Background: Breast cancer survivors can be at high risk of having work-related problems. Previous studies suggest that GPs could discuss work participation with cancer patients and provide guidance. The aim this study is to explore the experiences and expectations of breast cancer survivors with their GPs’ role regarding guidance on work participation and return to work. Methods: A qualitative study with Dutch female breast cancer survivors was held in the Netherlands. Four focus groups with 25 participants were conducted and audio-taped. Transcripts were analysed using thematic analysis. Results: Breast cancer survivors reported a wide range of experiences with guidance from their GPs regarding work participation. Patients who contacted their GPs with work-related issues felt listened to during the consultation. Some patients experienced very limited or no guidance, while others were intensively guided by their GPs. The guidance was provided in the form of counseling, psychosocial support, and referral to other health care professionals. When cancer patients experienced problems with reintegration in work, they expected GPs to have a supportive and referring role in work participation guidance. Conclusion: In returning to work, breast cancer survivors expect their GPs to play a supportive role, especially when they encounter difficulties in reintegrating. However, their actual experience of guidance received from their GPs varied, from none received at all, to intensive support provided.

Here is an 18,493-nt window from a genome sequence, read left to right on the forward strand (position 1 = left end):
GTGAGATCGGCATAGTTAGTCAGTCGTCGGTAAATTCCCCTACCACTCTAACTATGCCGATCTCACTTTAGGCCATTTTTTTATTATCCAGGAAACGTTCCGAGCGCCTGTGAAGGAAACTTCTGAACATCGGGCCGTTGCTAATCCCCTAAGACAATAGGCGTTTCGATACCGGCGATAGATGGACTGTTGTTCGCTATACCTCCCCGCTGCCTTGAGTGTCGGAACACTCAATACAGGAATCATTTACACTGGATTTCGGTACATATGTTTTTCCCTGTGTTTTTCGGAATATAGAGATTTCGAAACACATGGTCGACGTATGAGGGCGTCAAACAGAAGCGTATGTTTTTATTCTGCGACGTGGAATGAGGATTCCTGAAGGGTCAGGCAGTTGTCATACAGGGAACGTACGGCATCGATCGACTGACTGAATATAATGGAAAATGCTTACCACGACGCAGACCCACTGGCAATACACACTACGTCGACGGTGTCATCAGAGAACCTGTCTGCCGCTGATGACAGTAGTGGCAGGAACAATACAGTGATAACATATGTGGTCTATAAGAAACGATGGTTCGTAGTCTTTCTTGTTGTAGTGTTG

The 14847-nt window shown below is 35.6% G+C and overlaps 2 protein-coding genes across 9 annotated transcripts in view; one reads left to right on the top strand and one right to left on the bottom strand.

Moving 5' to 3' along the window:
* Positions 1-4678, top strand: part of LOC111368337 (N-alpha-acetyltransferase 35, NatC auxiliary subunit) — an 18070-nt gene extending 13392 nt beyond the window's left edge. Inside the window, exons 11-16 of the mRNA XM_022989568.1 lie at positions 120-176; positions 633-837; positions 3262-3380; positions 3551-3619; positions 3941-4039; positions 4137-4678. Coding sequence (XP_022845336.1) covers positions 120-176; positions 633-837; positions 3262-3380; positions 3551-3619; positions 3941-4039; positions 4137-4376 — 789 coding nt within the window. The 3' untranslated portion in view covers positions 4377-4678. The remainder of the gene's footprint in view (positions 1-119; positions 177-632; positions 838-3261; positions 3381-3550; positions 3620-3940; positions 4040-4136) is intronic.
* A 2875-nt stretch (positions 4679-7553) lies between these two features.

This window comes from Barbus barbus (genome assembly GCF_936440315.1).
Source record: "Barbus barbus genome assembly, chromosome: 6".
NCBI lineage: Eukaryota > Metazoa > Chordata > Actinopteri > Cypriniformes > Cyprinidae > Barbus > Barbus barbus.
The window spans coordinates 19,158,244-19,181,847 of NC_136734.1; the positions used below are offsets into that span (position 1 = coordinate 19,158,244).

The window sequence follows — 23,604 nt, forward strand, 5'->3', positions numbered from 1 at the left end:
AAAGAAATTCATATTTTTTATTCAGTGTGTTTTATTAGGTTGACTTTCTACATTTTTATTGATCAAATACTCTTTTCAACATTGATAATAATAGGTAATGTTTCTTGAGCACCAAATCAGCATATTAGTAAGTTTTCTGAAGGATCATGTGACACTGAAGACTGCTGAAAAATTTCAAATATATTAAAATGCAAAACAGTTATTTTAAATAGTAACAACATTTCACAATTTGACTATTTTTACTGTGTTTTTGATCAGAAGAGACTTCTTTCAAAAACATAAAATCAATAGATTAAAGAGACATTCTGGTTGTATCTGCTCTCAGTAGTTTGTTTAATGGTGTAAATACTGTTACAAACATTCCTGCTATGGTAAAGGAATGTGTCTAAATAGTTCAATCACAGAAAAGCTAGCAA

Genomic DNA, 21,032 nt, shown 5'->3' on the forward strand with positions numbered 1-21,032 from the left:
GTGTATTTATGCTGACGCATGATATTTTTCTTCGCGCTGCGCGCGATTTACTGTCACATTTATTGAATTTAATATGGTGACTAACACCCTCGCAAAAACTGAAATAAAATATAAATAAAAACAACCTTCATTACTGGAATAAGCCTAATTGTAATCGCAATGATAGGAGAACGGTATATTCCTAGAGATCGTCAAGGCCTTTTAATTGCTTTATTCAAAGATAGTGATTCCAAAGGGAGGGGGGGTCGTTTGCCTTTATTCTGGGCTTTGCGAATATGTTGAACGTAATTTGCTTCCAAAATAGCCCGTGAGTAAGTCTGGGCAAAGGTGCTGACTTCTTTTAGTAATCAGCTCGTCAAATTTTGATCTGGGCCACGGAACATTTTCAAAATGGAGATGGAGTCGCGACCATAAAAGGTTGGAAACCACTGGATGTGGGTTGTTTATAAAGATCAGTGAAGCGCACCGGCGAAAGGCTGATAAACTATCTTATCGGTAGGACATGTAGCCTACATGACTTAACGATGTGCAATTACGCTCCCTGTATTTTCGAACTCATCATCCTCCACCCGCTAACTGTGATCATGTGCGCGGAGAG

Original languageEnglish
Article number152
JournalBMC Primary Care
Issue number1
Publication statusPublished - 1 Dec 2022


  • Cancer survivors
  • Focus groups
  • General practice
  • Qualitative research
  • Return to work

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